How to Properly Protect Your Child During Hot and Sunny Games
There’s a reason why sunshine is associated with happiness. It makes people feel good, and kids love to run around on warm, sunny days.
And for youth sports, bright, sunny days are ideal for outdoor games like baseball, softball, rugby, lacrosse, football, and soccer. Anyone who has been disappointed by a game being canceled because of rain or a snow blizzard can tell you that.
Also, your child will reap the amazing medical benefits of being out in the sun as sunshine activates the production of vitamin D in the body. Vitamin D is vital for building strong teeth and bones. However, too much exposure to the sun can be a problem.
The sun’s rays can be harsh on certain days and cause sunburn. Heat and humidity can cause heat exhaustion which involves symptoms like weakness, dizziness, and nausea. And heatstroke can cause fainting.
It is crucial to keep our kids well protected from the sun on those hot and sunny game days. Here’s how:
The sun is harshest during the midday which is between 10 am to 3 pm.
The sunscreen you choose should provide adequate protection. On a regular play day, SPF 15 is usually enough. But since SPF refers to the length of time a person can remain in the sun before they start to burn, SPF 30 and up is best for young athletes because their games can last up to a little under an hour.
SPF 30 will suffice for children aged 4 and up and should be applied before the child goes out. It’s ideal that it would be reapplied every couple of hours.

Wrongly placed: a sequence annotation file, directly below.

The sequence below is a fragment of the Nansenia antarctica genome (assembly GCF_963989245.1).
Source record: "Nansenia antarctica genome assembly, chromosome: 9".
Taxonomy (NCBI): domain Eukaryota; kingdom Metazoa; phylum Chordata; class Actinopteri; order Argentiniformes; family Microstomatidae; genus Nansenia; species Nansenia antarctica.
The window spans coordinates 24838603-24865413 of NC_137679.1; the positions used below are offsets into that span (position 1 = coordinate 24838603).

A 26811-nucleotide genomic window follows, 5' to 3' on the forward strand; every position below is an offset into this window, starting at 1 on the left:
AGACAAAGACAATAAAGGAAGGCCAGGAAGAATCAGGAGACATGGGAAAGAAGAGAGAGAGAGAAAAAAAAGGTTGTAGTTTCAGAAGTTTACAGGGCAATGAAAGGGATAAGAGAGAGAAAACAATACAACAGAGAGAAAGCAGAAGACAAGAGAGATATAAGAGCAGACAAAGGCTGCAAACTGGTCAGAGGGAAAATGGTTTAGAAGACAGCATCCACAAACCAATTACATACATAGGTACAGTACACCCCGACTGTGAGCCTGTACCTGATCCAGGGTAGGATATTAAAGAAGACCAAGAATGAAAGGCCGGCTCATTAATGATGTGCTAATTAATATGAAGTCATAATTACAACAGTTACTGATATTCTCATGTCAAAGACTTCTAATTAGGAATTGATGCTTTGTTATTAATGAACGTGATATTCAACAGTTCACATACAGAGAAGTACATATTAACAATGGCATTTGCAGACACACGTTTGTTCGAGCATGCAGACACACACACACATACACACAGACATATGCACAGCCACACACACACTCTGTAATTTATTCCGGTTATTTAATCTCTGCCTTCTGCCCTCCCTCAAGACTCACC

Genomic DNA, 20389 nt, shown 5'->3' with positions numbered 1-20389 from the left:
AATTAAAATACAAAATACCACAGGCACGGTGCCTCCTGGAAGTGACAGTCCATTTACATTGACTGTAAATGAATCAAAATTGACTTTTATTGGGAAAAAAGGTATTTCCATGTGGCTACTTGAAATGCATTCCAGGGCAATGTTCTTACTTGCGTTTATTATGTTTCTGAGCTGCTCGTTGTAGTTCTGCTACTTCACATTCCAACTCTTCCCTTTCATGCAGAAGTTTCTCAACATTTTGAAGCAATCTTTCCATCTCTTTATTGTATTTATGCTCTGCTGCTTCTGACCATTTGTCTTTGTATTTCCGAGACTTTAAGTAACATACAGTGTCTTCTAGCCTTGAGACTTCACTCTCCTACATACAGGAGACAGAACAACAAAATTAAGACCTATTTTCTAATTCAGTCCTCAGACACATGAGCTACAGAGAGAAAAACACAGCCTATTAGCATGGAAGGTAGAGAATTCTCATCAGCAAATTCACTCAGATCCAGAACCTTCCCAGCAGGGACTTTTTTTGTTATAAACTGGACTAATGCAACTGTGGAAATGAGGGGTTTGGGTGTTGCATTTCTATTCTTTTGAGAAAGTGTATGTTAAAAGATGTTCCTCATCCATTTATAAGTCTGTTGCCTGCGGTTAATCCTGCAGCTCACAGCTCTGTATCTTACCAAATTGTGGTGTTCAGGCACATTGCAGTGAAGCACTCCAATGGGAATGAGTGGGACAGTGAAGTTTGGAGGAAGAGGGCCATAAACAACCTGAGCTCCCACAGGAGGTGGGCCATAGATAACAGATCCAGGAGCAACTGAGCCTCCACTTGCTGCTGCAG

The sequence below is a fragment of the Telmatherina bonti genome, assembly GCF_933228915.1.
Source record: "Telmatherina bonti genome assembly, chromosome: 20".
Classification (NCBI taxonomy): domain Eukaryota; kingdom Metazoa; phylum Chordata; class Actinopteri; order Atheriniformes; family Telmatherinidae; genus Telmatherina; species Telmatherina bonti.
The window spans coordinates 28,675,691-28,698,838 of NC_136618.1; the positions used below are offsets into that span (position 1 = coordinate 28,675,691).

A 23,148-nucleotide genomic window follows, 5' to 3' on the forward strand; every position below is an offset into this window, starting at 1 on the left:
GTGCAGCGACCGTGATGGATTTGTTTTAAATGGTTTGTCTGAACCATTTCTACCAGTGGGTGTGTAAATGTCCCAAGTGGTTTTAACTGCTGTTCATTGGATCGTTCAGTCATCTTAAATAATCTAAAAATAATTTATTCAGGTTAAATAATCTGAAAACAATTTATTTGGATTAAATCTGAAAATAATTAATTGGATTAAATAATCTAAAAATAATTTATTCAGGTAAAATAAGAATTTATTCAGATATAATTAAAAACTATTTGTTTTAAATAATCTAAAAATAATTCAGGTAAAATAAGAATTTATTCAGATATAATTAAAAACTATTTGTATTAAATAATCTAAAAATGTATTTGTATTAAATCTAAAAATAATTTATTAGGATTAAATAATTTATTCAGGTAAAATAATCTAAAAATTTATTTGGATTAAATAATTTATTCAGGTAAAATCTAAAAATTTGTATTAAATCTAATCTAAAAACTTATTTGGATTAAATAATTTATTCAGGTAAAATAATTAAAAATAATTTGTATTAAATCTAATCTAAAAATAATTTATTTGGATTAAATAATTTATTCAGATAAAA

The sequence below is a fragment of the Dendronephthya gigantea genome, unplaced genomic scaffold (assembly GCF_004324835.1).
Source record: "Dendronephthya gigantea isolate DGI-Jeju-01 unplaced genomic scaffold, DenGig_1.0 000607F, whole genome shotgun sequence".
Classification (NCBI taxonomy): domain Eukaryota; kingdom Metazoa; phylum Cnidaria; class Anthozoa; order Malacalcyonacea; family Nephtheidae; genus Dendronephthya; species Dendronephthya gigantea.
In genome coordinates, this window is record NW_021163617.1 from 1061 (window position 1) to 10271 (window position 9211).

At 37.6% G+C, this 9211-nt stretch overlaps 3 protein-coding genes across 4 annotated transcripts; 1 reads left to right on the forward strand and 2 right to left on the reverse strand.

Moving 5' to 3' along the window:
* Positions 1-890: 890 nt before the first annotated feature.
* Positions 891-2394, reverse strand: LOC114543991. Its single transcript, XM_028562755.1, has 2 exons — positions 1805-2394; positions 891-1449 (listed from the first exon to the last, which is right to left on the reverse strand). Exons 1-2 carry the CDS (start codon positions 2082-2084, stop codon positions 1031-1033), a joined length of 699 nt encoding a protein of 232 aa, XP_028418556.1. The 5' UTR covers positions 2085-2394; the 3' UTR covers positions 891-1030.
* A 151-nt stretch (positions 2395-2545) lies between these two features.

Your child likely wears a uniform, and there’s not much you can do about that. So make sure that you apply sunscreen on all of your kid’s skin that is exposed to the sun’s rays.
You child will need to increase their fluid intake on hot days. Make sure they are drinking plenty of water. You may not be there to ensure that they do particularly if they are in the dug-out, sitting on the sidelines, or in the field. This is why it’s important to remind them pre-game how important it is to drink water before, during and after the game to stay hydrated.
Explain the effects of dehydration and how they can recognize the symptoms. Tell them how dehydration can affect their sports performance. For younger kids, explain that not drinking enough water will make them sick and they may lose out the chance to play more.
After the game, get them to the shade and make sure they drink plenty of water.
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